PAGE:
Historically, during most of the nineteenth century, fat was in, and plumpness was equated with wealth, status, and superiority. By the late 1800s, as Eastern European immigrants who tended to be shorter and rounder, achieved financial success, the status flipped, and thin became popular while fat became unpopular. This example illustrates how negative views toward size are culturally induced. The collective decision to exalt one ideal over all other variations has led to discrimination against others based on body size. The consequences of this attitude are enormous.
Weightism, or fat oppression, is one of the last socially-sanctioned prejudices of our time. Fat people are teased, shunned, denied jobs and subjected to various forms of abuse in our society. Fat prejudice and stigmatization are learned early in our culture and have been seen in children as young as 6 years of age. In one study, young girls and boys described silhouettes of an overweight child as "lazy, dirty, stupid, ugly, cheats and lies."12 As professionals, we must acknowledge weight oppression and help our clients challenge aspects of the culture that reinforce these prejudices. Most importantly, we must stop supporting the cultural dictates that demand thinness as a prerequisite for physical and mental health. The term "size diversity" describes an attitude toward weight that does not contain judgments and assumptions about a person's physical or psychological health based on body size. Size diversity connotes the idea that people naturally come in all shapes and sizes, and that one size is not inherently better than another. Working in the field of eating and body image issues, we can be on the forefront of embracing the concept of size diversity for our clients and for ourselves.
Although our culture currently equates the thin body with the attractive body, it is important to understand that definitions of attractiveness vary by time and place. An afternoon in an art museum will reveal the many different ways the female body is portrayed and revered. Artists such as Rubens and Renoir glorify the rotund and abundant woman in her lushness, spirit, and form. In Nigeria, a fat woman is considered the cultural ideal, and her body size is associated with good health, wealth, and allure. In the United States today, it is the thin woman who occupies this status.
Societal messages about ideal body types are dictated by the political, social, and economic climate of a given time cross-culturally, and within the same culture over time. The manifestation of these forces is often played out in a personal struggle with the body. A brief look at the fashionable body and its celebrated form over the past century illustrates the changing ideal within the broader context.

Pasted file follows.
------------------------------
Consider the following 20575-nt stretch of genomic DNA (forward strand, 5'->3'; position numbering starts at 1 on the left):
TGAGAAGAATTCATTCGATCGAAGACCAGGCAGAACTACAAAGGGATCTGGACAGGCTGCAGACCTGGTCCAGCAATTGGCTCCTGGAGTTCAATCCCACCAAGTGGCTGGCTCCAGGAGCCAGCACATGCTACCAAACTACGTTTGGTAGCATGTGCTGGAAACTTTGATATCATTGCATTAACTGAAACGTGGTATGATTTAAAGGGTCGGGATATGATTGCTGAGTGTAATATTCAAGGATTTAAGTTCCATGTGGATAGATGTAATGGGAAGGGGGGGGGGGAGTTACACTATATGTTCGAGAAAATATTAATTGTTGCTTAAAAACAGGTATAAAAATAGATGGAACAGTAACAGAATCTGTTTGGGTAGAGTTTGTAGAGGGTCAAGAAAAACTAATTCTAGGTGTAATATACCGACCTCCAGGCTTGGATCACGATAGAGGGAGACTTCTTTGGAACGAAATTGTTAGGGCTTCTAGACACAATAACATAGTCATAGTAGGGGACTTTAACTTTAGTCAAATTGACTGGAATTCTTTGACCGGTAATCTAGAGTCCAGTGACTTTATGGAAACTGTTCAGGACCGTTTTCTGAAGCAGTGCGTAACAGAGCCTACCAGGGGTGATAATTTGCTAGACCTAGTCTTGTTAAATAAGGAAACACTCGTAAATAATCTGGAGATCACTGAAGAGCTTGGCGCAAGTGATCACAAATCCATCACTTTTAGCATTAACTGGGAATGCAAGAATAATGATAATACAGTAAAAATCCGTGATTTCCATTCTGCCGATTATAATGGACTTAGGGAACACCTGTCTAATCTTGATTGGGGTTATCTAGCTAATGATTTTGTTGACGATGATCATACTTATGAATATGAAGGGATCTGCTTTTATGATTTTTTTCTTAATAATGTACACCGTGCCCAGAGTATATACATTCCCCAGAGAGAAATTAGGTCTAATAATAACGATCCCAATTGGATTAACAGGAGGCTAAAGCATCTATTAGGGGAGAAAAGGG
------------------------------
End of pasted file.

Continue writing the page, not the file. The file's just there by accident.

In the late nineteenth century, the plump Victorian ideal served as a reflection of women's traditional role as housewife and mother. Her plumpness was valued as a sign that her husband had achieved an elevated financial status and could provide well for his family.
During the 1920's, when women won the right to vote, the flapper look became popular by emphasizing a thin, boyish body with bound breasts. As women were gaining political equality, the ideal woman's body became more male-like. During the Depression and World War II, as threats of food shortages plagued Americans, a fuller figure was once again in fashion. Naomi Wolf, author of The Beauty Myth, states,"During the repressive 1950's, women's natural fullness could be briefly enjoyed once more because their minds were occupied in domestic seclusion. But when women came en masse into male spheres, that pleasure had to be overridden by an urgent social expedient that would make women's bodies into the prisons that their homes no longer were."13
Twiggy made her debut in Vogue in 1965, and the ultra-thin ideal was exalted. As women were gaining economic and political ground, they were encouraged to take up less space in the world by becoming concerned with the minutia of their bodies and relentlessly pursuing thinness.14 By the 1990's, the emaciated "heroin chic" look of Kate Moss epitomized the way in which females were supposed to look like prepubescent boys and exemplified the culture's discomfort with the gains women had made in the economic and political spheres. The dictates of the ultra-thin ideal fueled the eating disorder epidemic and helped to create the culture of body hatred and food and weight obsessions so apparent today.
Many clients report that they want to lose weight to feel better about themselves. Clients are often encouraged to lose weight by professionals, family, and friends who agree that weight loss will result in increased self-esteem. Though dieting is condoned in our culture as a method for self-improvement, dieters are almost always unsuccessful, often resulting in feelings of self-recrimination and shame.
Typically, the effects of caloric restriction include emotional and physical consequences such as depression, fatigue, weakness, irritability, social withdrawal, decreased energy, and a reduced sex drive. The person embarking upon a diet is already experiencing body dissatisfaction and has been taught that weight loss will make them happy. Berg states, "For a time they [dieters] are buoyed by a false sense of hope. Then hopes are dashed once again by the inevitable transgressions and weight gain. Their self-esteem drops lower. Yet as one diet fails, another beckons them on again with false hope. It's a downward spiral of negative self-esteem marked by repeated failure, depressed mood, loss of hope, worsened self-image and commonly, an even stronger resolve to begin another, better diet."15